“Morena!” a man shouted, trying to get the attention of my friends and me as we walked through a market on our way to Pelourinho, a historic barrio in Salvador, Brazil. “Negras belleza! De onde voces sao?” In Portuguese this roughly translates to “Beautiful Black girls! Where are you from?”
It was a simple enough question mixed in with a kind, if not gaudy compliment. My friends and I drew a blank, glancing at each other and weighing our options. We were five exceptionally thrifty black girls relatively new to Brazil, trying to shop in peace. We were not about to let this loquacious stranger blow our cover. “Zimbabwe!” one of my friends promptly replied, putting on her most confident smile.
“Nigeria!” I inserted, trying to execute my best Portuguese accent. My remaining friends claimed Ghana. The man, seemingly pleased by our diverse African heritage, beamed in approval and continued to stare us down as we resumed our shopping, giving each other silent, excited grins. We had gotten away with it and our secret was safe with us.
In truth, we are all members of the UC EAP Language and Culture program in Salvador, Brazil. We all hail from various cities up and down the California coast; our American citizenships intact. So why are we masquerading as the African United Nations?
Don’t get me wrong, we weren’t exactly lying. I am in fact of Nigerian descent and my friend that claimed Zimbabwe actually grew up there until she was 14 years old. My other three companions are African-American, meaning their lineage was taken from them and they may very well be Ghanaian. But clearly, by the broadest of definitions, we are all American. So why didn’t we just say so?
Jamaican cultural theorist Stuart Hall, crucial to the development of cultural studies, describes identity as “the names we give to the different ways we are positioned by, and position ourselves within, the narratives of the past.” I decided to further explore this concept here in Brazil after a revealing discussion section in my Afro-Brazilian culture class, titled “Brazil and the Black Atlantic.” During this particular class we explored the idea of identity, how we defined it and how we defined ourselves. The discussion somehow boiled down to what it meant to be American, and whether or not we each felt as though we fit that description. The distribution of opinions was generally what I expected, with many whites declaring themselves “100 percent American,” many blacks rejecting that title and the rest in the middle. What was really interesting about the responses was the different levels of importance we all placed on our self-given identities, how hard it was for many of those that considered themselves American to understand the amount of power there is in the identity society gives you and how the perceived American identity benefits some and oppresses others. This is similar to groups of people being able to smoke weed, dance in the park and listen to Bob Marley, while failing to understand the messages behind lyrics such as those from “Buffalo Soldier”: “Stolen from Africa/Brought to America/Fighting on arrival/Fighting for survival.”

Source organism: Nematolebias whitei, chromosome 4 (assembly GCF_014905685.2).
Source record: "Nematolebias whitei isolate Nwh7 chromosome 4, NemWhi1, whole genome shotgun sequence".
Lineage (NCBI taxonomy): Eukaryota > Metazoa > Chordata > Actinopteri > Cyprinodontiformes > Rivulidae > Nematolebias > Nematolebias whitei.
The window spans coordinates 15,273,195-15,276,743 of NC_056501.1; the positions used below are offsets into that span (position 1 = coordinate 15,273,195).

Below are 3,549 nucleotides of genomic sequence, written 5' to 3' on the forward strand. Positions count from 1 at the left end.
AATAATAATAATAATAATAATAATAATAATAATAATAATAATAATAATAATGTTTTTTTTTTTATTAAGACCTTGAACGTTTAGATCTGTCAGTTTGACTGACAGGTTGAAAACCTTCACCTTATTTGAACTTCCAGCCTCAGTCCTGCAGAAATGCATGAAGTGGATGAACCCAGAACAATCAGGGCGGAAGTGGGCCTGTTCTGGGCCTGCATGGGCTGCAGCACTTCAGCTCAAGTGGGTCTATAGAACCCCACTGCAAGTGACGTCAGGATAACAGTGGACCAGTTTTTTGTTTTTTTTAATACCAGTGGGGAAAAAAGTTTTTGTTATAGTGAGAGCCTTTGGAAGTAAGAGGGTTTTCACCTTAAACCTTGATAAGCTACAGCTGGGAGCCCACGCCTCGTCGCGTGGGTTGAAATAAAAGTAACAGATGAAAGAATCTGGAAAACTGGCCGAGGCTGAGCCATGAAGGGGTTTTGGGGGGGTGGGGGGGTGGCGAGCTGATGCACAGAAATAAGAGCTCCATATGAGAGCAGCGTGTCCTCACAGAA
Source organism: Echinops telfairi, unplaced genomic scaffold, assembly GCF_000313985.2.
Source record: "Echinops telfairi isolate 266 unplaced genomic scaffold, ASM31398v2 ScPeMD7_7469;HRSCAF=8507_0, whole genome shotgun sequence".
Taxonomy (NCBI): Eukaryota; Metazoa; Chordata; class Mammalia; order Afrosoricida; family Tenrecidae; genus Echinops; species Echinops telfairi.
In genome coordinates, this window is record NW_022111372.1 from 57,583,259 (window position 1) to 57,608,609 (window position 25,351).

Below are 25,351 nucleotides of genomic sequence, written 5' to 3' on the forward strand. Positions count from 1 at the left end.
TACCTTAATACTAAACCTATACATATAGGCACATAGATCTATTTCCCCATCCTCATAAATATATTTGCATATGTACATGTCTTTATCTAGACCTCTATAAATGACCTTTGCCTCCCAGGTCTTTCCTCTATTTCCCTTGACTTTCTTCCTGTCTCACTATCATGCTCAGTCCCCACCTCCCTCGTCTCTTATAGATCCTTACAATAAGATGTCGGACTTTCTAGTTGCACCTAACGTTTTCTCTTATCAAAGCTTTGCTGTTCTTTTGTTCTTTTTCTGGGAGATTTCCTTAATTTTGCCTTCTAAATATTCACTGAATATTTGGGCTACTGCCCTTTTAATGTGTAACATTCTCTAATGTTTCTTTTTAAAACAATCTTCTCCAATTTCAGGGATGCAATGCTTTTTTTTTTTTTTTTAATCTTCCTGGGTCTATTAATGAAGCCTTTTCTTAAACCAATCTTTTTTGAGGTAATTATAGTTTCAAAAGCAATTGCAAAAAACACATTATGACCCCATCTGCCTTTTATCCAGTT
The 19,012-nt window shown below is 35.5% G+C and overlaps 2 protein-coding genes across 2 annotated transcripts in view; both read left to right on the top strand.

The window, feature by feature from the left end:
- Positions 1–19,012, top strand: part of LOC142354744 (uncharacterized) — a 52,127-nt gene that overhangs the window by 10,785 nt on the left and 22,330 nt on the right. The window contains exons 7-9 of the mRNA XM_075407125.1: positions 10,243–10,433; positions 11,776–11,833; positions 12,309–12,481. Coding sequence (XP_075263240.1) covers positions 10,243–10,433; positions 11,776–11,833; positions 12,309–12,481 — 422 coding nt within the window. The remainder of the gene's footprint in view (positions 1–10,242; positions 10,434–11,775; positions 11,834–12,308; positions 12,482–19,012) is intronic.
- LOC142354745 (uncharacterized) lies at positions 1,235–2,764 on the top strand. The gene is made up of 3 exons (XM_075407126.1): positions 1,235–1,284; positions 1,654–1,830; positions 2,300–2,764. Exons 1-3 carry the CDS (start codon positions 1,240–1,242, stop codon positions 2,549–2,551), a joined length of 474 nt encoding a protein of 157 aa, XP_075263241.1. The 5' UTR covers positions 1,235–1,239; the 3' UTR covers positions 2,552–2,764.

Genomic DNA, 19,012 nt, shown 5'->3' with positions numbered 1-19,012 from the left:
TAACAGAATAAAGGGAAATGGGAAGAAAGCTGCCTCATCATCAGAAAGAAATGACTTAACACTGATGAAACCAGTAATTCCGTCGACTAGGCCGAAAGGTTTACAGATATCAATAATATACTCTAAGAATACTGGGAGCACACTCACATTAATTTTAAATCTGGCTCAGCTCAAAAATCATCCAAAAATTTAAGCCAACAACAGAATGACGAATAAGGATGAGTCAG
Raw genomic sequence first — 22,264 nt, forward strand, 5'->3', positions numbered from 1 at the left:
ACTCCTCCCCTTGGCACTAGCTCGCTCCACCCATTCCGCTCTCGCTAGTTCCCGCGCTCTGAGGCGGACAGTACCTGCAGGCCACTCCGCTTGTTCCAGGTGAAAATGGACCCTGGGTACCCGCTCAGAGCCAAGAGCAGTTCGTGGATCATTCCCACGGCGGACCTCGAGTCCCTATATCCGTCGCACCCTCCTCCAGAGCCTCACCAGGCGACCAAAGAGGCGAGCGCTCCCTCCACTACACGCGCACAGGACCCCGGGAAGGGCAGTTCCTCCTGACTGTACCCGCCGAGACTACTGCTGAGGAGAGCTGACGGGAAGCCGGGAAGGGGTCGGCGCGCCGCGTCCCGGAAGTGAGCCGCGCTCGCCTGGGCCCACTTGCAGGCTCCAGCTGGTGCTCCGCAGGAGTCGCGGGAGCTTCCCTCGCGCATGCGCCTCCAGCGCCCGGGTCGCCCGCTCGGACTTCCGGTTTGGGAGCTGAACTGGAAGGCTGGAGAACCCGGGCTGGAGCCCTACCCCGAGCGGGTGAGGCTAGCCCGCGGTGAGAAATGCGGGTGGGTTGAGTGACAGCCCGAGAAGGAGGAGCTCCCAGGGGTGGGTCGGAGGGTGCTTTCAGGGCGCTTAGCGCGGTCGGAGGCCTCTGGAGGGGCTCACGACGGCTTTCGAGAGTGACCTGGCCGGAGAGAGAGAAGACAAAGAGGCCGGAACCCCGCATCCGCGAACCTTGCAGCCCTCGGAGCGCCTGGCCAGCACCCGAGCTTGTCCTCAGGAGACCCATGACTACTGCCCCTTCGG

This is also similar to a UC EAP student saying that he doesn’t see race or color and using that same blindness to ignore the fact that the vast majority of the oppressed and impoverished in Salvador, Brazil are the same color. I can only attribute this to unrecognized privilege, differences in upbringing and a certain level of blissful ignorance.
Because I have two Nigerian parents that immigrated to the U.S. as adults, these concepts of identification are not hard for me to digest. My parents will always place the fact that they are Nigerian over their American citizenship, not only because of their ethnic pride, but also because, from the beginning, they recognized the U.S. for what it is: an oppressive force that is monopolizing the resources of their country among countless others, as well as discriminating against its own people who don’t fit the standard heteronormative American identity. As a friend of mine stated during our discussion section, “I don’t identify with America because America doesn’t identify with me.”
This issue of identity is especially important in Brazil, where racial classifications are numbered in biblical proportions, from simply “branco” (white) to yellow, yellowed, “pardo” (brown), coffee with milk, cinnamon, shadow-in-the-water and just plain “preto” (black), among others. Categories are further complicated when hair texture is taken into consideration, with the degree of straightness, regardless of skin color, being a major factor in classification. Brazil is a prime example of the importance of identity society places on you in that although miscegenation has had a huge impact on the racial makeup of the country, in most cases, the way one looks has immense influence over one’s quality of life. This is why there are several ways for black people to identify themselves in Brazil, and these ways are always changing. However, the only identification that really matters is the racial conclusion that if your skin is dark and your hair is curly, you’re most likely going to be poor and without power in Brazil.
It’s a reality no visitor can deny – American or not – when all your maids, waitresses, janitors, service workers and those living on the streets are black, but nearly all of your politicians, university students and consumers are white. Afro-Brazilians can check whatever box they want on the Census, but the police, education and health care systems are the ones who can tell you who’s black and who’s not in Brazil.